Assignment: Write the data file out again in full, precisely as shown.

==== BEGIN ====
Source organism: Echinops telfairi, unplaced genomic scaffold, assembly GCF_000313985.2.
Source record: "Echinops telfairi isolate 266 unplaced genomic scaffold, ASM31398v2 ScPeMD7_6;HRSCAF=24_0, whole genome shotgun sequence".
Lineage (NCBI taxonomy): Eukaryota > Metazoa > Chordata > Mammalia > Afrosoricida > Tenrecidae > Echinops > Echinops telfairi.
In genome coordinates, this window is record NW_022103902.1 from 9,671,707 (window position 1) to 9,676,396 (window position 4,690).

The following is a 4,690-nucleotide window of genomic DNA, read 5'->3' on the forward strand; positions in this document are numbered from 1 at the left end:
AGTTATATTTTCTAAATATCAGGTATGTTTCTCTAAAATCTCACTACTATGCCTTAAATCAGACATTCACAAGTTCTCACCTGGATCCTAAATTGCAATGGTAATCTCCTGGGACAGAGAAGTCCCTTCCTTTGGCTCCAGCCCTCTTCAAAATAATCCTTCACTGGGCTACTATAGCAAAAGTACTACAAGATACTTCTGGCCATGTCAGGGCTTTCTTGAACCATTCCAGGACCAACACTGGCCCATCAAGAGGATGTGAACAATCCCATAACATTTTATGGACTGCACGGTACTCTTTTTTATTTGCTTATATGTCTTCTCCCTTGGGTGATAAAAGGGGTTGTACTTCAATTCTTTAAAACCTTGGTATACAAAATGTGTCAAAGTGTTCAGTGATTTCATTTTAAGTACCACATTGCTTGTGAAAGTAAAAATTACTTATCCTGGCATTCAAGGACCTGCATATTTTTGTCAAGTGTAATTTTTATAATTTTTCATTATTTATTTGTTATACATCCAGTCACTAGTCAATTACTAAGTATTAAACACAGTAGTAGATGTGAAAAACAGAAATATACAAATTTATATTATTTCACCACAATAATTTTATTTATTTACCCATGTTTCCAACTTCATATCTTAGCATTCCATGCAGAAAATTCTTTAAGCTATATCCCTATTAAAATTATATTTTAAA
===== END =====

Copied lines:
Source organism: Echinops telfairi, unplaced genomic scaffold, assembly GCF_000313985.2.
Source record: "Echinops telfairi isolate 266 unplaced genomic scaffold, ASM31398v2 ScPeMD7_6;HRSCAF=24_0, whole genome shotgun sequence".
Lineage (NCBI taxonomy): Eukaryota > Metazoa > Chordata > Mammalia > Afrosoricida > Tenrecidae > Echinops > Echinops telfairi.
In genome coordinates, this window is record NW_022103902.1 from 9,671,707 (window position 1) to 9,676,396 (window position 4,690).

The following is a 4,690-nucleotide window of genomic DNA, read 5'->3' on the forward strand; positions in this document are numbered from 1 at the left end:
AGTTATATTTTCTAAATATCAGGTATGTTTCTCTAAAATCTCACTACTATGCCTTAAATCAGACATTCACAAGTTCTCACCTGGATCCTAAATTGCAATGGTAATCTCCTGGGACAGAGAAGTCCCTTCCTTTGGCTCCAGCCCTCTTCAAAATAATCCTTCACTGGGCTACTATAGCAAAAGTACTACAAGATACTTCTGGCCATGTCAGGGCTTTCTTGAACCATTCCAGGACCAACACTGGCCCATCAAGAGGATGTGAACAATCCCATAACATTTTATGGACTGCACGGTACTCTTTTTTATTTGCTTATATGTCTTCTCCCTTGGGTGATAAAAGGGGTTGTACTTCAATTCTTTAAAACCTTGGTATACAAAATGTGTCAAAGTGTTCAGTGATTTCATTTTAAGTACCACATTGCTTGTGAAAGTAAAAATTACTTATCCTGGCATTCAAGGACCTGCATATTTTTGTCAAGTGTAATTTTTATAATTTTTCATTATTTATTTGTTATACATCCAGTCACTAGTCAATTACTAAGTATTAAACACAGTAGTAGATGTGAAAAACAGAAATATACAAATTTATATTATTTCACCACAATAATTTTATTTATTTACCCATGTTTCCAACTTCATATCTTAGCATTCCATGCAGAAAATTCTTTAAGCTATATCCCTATTAAAATTATATTTTAAA